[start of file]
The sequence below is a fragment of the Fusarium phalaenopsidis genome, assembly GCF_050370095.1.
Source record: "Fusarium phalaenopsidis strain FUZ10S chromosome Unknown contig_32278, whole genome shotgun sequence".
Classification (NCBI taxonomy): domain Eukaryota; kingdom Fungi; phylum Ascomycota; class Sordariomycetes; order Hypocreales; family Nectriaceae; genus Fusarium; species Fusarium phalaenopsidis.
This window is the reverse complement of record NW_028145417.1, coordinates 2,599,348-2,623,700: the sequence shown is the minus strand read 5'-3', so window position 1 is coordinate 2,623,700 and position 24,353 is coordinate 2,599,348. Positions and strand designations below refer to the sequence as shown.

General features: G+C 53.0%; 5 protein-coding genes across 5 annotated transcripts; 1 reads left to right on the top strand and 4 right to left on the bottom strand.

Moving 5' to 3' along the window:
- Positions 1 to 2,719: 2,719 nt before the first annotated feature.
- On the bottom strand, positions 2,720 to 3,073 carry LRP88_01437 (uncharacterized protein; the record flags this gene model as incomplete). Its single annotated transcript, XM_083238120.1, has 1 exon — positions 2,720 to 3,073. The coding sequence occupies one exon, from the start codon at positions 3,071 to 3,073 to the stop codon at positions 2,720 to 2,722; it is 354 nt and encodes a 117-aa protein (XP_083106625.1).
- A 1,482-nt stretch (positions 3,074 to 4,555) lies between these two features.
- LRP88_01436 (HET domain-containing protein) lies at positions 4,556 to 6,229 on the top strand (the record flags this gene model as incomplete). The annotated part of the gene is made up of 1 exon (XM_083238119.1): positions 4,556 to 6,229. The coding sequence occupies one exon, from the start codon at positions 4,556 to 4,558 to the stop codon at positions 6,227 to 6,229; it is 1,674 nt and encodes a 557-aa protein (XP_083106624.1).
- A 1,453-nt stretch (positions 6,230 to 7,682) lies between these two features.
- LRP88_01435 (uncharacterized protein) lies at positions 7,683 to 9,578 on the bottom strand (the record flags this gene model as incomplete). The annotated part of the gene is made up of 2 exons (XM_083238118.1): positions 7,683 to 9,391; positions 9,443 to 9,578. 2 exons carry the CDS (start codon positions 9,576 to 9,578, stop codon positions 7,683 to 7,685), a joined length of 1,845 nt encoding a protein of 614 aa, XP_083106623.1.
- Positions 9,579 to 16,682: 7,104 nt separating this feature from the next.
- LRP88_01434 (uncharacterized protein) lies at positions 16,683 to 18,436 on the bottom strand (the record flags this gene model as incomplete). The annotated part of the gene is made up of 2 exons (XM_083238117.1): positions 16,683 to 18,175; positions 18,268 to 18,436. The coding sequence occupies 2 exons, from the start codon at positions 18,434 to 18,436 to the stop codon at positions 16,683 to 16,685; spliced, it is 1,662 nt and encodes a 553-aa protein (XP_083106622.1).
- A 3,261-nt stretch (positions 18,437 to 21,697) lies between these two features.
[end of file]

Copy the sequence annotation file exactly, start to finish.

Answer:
The sequence below is a fragment of the Fusarium phalaenopsidis genome, assembly GCF_050370095.1.
Source record: "Fusarium phalaenopsidis strain FUZ10S chromosome Unknown contig_32278, whole genome shotgun sequence".
Classification (NCBI taxonomy): domain Eukaryota; kingdom Fungi; phylum Ascomycota; class Sordariomycetes; order Hypocreales; family Nectriaceae; genus Fusarium; species Fusarium phalaenopsidis.
This window is the reverse complement of record NW_028145417.1, coordinates 2,599,348-2,623,700: the sequence shown is the minus strand read 5'-3', so window position 1 is coordinate 2,623,700 and position 24,353 is coordinate 2,599,348. Positions and strand designations below refer to the sequence as shown.

General features: G+C 53.0%; 5 protein-coding genes across 5 annotated transcripts; 1 reads left to right on the top strand and 4 right to left on the bottom strand.

Moving 5' to 3' along the window:
- Positions 1 to 2,719: 2,719 nt before the first annotated feature.
- On the bottom strand, positions 2,720 to 3,073 carry LRP88_01437 (uncharacterized protein; the record flags this gene model as incomplete). Its single annotated transcript, XM_083238120.1, has 1 exon — positions 2,720 to 3,073. The coding sequence occupies one exon, from the start codon at positions 3,071 to 3,073 to the stop codon at positions 2,720 to 2,722; it is 354 nt and encodes a 117-aa protein (XP_083106625.1).
- A 1,482-nt stretch (positions 3,074 to 4,555) lies between these two features.
- LRP88_01436 (HET domain-containing protein) lies at positions 4,556 to 6,229 on the top strand (the record flags this gene model as incomplete). The annotated part of the gene is made up of 1 exon (XM_083238119.1): positions 4,556 to 6,229. The coding sequence occupies one exon, from the start codon at positions 4,556 to 4,558 to the stop codon at positions 6,227 to 6,229; it is 1,674 nt and encodes a 557-aa protein (XP_083106624.1).
- A 1,453-nt stretch (positions 6,230 to 7,682) lies between these two features.
- LRP88_01435 (uncharacterized protein) lies at positions 7,683 to 9,578 on the bottom strand (the record flags this gene model as incomplete). The annotated part of the gene is made up of 2 exons (XM_083238118.1): positions 7,683 to 9,391; positions 9,443 to 9,578. 2 exons carry the CDS (start codon positions 9,576 to 9,578, stop codon positions 7,683 to 7,685), a joined length of 1,845 nt encoding a protein of 614 aa, XP_083106623.1.
- Positions 9,579 to 16,682: 7,104 nt separating this feature from the next.
- LRP88_01434 (uncharacterized protein) lies at positions 16,683 to 18,436 on the bottom strand (the record flags this gene model as incomplete). The annotated part of the gene is made up of 2 exons (XM_083238117.1): positions 16,683 to 18,175; positions 18,268 to 18,436. The coding sequence occupies 2 exons, from the start codon at positions 18,434 to 18,436 to the stop codon at positions 16,683 to 16,685; spliced, it is 1,662 nt and encodes a 553-aa protein (XP_083106622.1).
- A 3,261-nt stretch (positions 18,437 to 21,697) lies between these two features.